Jason Wingard, the dean of the School of Professional Studies at Columbia University, answers listener questions about the future of workplaces.

NPR's Michel Martin speaks with Imam Mohammad Altahir of the Islamic Center in Wyoming and Lane Moore of the Northwest Louisiana Baptist Association about pandemic's effects on religious practices.

NPR's Michel Martin speaks with Imam Mohammad Altahir of the Islamic Center in Wyoming and Lane Moore of the Northwest Louisiana Baptist Association about pandemic's effects on religious practices.

The city attorney of Los Angeles announced Wednesday that his office is suing Wellness Matrix Group for allegedly engaging in a "fraudulent scheme" related to the COVID-19 pandemic that was both "sophisticated" and "wide ranging."

AILSA CHANG, HOST:

One hundred thousand - that is how many people are now known to have been killed in the U.S. by a virus few had ever heard of just a few months ago. With less than 5% of the world's population, the U.S. accounts for nearly one-third of all known coronavirus fatalities. NPR's David Welna looks at this grim milestone and at where the American death toll may be headed.

DAVID WELNA, BYLINE: It took barely four months for the number of lives lost in the U.S. to the COVID-19 pandemic to reach the 100,000 mark.

A group of House Democrats introduced a bill Wednesday that would push back major deadlines for the 2020 census as requested by the U.S. Census Bureau because of the coronavirus pandemic.

The U.S. death toll from COVID-19 has reached a somber milestone: As of Wednesday afternoon, the highly infectious viral disease has taken more than 100,000 lives nationwide.

AILSA CHANG, HOST:

One hundred thousand - that is how many people are now known to have been killed in the U.S. by a virus few had ever heard of just a few months ago. With less than 5% of the world's population, the U.S. accounts for nearly one-third of all known coronavirus fatalities. NPR's David Welna looks at this grim milestone and at where the American death toll may be headed.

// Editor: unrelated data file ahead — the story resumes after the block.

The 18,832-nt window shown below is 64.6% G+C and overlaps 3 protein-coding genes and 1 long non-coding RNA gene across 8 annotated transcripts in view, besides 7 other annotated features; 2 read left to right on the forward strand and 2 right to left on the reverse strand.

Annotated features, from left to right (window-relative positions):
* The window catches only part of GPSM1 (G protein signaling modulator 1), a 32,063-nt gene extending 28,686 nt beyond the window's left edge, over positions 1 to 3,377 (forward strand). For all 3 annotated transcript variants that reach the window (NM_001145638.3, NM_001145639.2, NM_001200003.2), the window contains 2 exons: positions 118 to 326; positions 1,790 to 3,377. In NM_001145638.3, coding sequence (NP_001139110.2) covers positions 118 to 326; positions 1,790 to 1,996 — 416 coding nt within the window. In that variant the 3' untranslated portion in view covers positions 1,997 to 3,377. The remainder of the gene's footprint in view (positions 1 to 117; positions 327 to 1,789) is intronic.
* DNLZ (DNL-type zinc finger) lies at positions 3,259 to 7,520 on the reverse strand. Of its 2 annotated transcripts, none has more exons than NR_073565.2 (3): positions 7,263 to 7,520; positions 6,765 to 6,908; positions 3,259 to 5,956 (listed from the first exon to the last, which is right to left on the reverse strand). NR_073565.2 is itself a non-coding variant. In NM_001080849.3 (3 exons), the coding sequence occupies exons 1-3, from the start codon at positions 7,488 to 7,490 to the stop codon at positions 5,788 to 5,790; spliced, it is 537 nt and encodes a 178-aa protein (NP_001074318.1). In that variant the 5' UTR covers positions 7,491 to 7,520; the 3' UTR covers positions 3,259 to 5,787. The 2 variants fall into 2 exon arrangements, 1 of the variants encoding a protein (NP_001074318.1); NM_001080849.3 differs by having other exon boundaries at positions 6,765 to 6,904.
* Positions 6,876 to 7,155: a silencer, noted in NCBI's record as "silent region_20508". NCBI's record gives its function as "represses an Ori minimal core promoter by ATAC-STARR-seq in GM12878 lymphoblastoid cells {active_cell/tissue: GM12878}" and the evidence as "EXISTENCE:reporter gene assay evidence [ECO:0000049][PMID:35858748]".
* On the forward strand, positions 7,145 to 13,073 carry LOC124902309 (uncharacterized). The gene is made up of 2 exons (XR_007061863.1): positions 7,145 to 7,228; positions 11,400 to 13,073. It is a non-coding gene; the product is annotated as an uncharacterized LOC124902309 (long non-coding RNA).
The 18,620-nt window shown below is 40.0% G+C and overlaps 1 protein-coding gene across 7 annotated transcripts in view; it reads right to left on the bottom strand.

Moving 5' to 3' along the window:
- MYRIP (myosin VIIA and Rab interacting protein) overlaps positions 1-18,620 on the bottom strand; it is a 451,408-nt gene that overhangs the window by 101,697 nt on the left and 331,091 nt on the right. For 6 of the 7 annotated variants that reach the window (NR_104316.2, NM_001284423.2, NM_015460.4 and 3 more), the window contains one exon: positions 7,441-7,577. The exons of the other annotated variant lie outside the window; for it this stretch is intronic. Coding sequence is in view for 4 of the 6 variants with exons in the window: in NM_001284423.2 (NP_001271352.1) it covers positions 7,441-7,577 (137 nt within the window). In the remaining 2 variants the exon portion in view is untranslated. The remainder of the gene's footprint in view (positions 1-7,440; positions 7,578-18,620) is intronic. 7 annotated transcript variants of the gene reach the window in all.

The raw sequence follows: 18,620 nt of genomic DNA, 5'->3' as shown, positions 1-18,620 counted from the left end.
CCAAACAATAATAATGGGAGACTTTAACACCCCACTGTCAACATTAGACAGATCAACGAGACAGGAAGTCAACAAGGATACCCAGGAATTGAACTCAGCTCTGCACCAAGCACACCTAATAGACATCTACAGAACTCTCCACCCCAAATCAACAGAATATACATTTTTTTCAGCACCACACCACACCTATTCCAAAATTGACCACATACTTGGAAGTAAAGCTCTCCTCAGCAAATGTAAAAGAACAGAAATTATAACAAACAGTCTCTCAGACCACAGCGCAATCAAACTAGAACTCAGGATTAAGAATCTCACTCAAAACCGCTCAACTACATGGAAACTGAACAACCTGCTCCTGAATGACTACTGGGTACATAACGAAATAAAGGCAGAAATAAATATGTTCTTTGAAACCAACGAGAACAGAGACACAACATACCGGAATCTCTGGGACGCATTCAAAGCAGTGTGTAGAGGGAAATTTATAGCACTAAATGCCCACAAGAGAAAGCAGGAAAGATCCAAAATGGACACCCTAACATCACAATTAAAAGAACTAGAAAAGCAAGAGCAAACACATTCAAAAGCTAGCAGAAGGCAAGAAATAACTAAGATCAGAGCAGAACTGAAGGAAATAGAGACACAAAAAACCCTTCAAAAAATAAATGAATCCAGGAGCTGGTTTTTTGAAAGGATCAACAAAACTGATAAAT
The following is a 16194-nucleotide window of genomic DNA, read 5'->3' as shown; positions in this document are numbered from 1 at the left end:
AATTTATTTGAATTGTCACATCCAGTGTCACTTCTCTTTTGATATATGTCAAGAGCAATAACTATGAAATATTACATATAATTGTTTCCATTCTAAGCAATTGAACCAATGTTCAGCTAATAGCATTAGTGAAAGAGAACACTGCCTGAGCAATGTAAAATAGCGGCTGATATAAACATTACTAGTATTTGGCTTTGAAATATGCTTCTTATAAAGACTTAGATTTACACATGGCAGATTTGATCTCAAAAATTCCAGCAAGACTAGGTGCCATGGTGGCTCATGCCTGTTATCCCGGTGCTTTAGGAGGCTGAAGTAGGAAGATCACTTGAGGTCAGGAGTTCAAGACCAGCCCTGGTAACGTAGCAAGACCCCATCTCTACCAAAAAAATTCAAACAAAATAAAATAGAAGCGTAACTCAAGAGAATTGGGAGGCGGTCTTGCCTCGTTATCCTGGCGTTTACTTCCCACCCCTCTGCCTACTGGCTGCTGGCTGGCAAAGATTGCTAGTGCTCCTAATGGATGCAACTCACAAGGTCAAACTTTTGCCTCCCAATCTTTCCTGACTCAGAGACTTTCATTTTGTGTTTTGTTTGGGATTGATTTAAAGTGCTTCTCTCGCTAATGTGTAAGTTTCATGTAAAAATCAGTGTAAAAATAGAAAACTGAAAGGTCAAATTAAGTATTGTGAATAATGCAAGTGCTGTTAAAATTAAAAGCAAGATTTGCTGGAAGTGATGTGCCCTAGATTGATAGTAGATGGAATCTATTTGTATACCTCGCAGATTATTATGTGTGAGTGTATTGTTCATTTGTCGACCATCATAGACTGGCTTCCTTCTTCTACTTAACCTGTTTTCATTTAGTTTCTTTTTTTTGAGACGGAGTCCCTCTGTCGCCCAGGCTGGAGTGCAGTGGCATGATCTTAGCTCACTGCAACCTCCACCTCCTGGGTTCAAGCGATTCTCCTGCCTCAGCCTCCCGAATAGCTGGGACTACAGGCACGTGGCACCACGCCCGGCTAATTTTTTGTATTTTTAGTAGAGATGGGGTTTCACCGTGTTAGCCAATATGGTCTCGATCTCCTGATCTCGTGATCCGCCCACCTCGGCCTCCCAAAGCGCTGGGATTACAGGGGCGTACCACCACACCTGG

DAVID WELNA, BYLINE: It took barely four months for the number of lives lost in the U.S. to the COVID-19 pandemic to reach the 100,000 mark.

AILSA CHANG, HOST:

One hundred thousand - that is how many people are now known to have been killed in the U.S. by a virus few had ever heard of just a few months ago. With less than 5% of the world's population, the U.S. accounts for nearly one-third of all known coronavirus fatalities. NPR's David Welna looks at this grim milestone and at where the American death toll may be headed.

DAVID WELNA, BYLINE: It took barely four months for the number of lives lost in the U.S. to the COVID-19 pandemic to reach the 100,000 mark.

Long after the last loaf of sourdough bread is baked and the last quarantini is downed, there will be an archive of memories of life under quarantine in the form of online zines documenting the experiences of everyday people.

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